Cold-water fish and plant matter such as flax seed oil, both provide Omega-3 fatty acid. But do they both provide the same quality of Omega-3? This article will examine the fatty acids you receive from cold-water fish and those you receive from plant matter.
Omega-3 is also known as an Essential Fatty Acid (EFA). This is because the body cannot produce it and the body must get it from diet or supplements. Cold-water fish that provide EFAs are such fish as wild Alaskan salmon, cod, trout and sardines to name a few. Essentially, the oily the fish the better the source of EFA.
Plant material that can provide you with EFA are such items as walnuts, flax seed oil, pumpkin seeds, dark green leafy vegetables and soy beans to name a few.
Omega-3 From Cold Water Fish
The fatty acids you get from fish are DHP (docosahexaenoic acid) and EPA (eicosapentaenoic acid). The fatty acid DHP is used in the brain to improve mental focus and has been determined to prevent depression and improve people who have depression. It is also used in the retina to improve vision.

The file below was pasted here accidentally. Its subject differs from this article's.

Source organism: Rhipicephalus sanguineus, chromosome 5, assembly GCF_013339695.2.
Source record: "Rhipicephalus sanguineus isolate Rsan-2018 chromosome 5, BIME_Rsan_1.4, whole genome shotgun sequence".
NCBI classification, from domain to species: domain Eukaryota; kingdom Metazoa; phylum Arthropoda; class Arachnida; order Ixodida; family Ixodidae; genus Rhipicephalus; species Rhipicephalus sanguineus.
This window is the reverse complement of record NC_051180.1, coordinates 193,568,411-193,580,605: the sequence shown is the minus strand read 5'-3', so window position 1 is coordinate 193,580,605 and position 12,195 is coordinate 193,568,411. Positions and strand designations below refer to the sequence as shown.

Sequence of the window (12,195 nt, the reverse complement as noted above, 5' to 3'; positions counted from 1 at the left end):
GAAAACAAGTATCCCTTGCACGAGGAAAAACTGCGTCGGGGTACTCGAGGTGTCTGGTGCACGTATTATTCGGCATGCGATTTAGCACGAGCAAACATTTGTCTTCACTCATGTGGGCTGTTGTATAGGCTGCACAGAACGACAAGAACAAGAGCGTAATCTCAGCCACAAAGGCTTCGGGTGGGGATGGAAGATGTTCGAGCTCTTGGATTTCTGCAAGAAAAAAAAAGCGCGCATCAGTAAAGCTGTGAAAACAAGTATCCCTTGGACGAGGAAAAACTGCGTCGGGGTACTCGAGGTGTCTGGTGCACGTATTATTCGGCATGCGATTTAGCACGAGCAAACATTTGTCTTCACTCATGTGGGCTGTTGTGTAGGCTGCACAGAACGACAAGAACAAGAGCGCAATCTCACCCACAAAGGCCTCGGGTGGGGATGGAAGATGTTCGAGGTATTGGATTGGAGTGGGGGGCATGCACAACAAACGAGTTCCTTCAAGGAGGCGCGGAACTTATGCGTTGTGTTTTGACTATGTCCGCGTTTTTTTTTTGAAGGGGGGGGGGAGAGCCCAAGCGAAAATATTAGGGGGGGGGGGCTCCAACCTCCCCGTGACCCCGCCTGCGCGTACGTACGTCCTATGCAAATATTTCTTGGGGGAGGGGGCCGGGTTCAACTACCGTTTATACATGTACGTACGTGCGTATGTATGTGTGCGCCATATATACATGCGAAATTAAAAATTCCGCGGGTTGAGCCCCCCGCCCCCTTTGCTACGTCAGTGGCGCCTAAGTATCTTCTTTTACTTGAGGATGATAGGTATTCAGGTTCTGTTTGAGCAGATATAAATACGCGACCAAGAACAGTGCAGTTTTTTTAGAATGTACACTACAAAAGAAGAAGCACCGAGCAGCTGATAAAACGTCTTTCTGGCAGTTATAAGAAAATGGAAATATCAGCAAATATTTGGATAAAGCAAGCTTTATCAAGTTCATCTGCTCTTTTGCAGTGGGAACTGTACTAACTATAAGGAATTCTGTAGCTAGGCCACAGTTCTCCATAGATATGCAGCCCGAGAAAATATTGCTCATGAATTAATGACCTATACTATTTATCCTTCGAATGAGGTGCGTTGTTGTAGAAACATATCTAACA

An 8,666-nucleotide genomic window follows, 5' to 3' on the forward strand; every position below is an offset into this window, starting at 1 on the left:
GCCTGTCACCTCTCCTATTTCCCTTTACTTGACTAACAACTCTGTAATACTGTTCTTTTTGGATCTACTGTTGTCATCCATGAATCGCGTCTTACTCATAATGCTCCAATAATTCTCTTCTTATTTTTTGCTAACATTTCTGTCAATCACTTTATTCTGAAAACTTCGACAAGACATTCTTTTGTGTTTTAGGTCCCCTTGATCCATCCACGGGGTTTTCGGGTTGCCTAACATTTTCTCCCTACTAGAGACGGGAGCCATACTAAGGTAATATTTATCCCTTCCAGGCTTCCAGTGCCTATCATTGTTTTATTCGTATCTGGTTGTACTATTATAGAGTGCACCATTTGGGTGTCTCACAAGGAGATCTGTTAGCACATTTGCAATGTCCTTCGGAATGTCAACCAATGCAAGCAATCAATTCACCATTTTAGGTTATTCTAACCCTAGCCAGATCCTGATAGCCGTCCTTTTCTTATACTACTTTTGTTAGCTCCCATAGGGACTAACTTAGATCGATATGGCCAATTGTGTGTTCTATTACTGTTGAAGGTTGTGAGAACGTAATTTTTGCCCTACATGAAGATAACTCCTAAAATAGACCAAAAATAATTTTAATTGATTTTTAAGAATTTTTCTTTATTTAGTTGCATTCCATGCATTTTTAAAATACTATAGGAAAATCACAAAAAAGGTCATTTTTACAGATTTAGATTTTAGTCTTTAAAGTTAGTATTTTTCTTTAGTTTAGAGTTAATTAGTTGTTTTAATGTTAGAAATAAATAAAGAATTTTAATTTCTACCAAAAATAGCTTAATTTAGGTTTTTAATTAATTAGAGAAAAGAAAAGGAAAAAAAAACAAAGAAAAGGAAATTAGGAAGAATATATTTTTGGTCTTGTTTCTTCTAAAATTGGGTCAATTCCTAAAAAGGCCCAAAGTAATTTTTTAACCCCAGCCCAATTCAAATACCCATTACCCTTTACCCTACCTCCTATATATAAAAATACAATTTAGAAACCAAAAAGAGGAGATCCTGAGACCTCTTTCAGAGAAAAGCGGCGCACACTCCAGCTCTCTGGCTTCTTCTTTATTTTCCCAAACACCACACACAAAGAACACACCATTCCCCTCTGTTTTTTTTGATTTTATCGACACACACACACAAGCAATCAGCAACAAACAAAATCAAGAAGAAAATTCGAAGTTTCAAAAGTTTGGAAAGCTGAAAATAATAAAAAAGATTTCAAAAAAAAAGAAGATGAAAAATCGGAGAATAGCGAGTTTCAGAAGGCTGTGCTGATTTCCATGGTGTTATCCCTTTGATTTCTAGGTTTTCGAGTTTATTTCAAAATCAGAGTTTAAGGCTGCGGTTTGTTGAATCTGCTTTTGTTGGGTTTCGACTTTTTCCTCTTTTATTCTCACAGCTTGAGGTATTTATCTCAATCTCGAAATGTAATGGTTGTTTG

EPA is used by the rest of the body to improve heart function, prevent some cancers, reduce cholesterol and provides many other health benefits to the body.
Omega-3 From Plant Material
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The fatty acid you get from plant material is called ALA (alpha-linolenic acid). This is different from that received from fish. Where as DHP and EPA can be absorbed immediately by the body, ALA cannot. ALA must first be converted by the body to DHP and EPA before it can be used. The amount that is converted varies on who your source is, from one per cent up to twenty-five per cent.
Based on the need to convert ALA first, and the low conversion rate, it is questionable as to the effectiveness of the health benefits provided by plant matter EFAs, as compared to the EFAs provided by cold-water fish.
The EFAs you receive from fish is different from the EFAs you receive from plant matter. Fish provide fatty acids in the form of DHA and EPA that can be immediately used by the body. Plant matter; on the other hand, provide fatty acid in the form of ALA. This needs to be converted to DHA and EPA before it can be used. The ALA conversion rate is somewhere less than twenty-five per cent.
The effectiveness of plant material providing the needed amount of ESF is questionable because of the need to be converted to be of any use.
To learn more about the benefits of Omega-3, and receive a free e-book which discuses all the benefits of Omega-3 at Walter Chase’s web site Good Fatty Acids.
Flax seed crackers
Image by papertygre Oven-dehydrated golden flax seed crackers. Yum.
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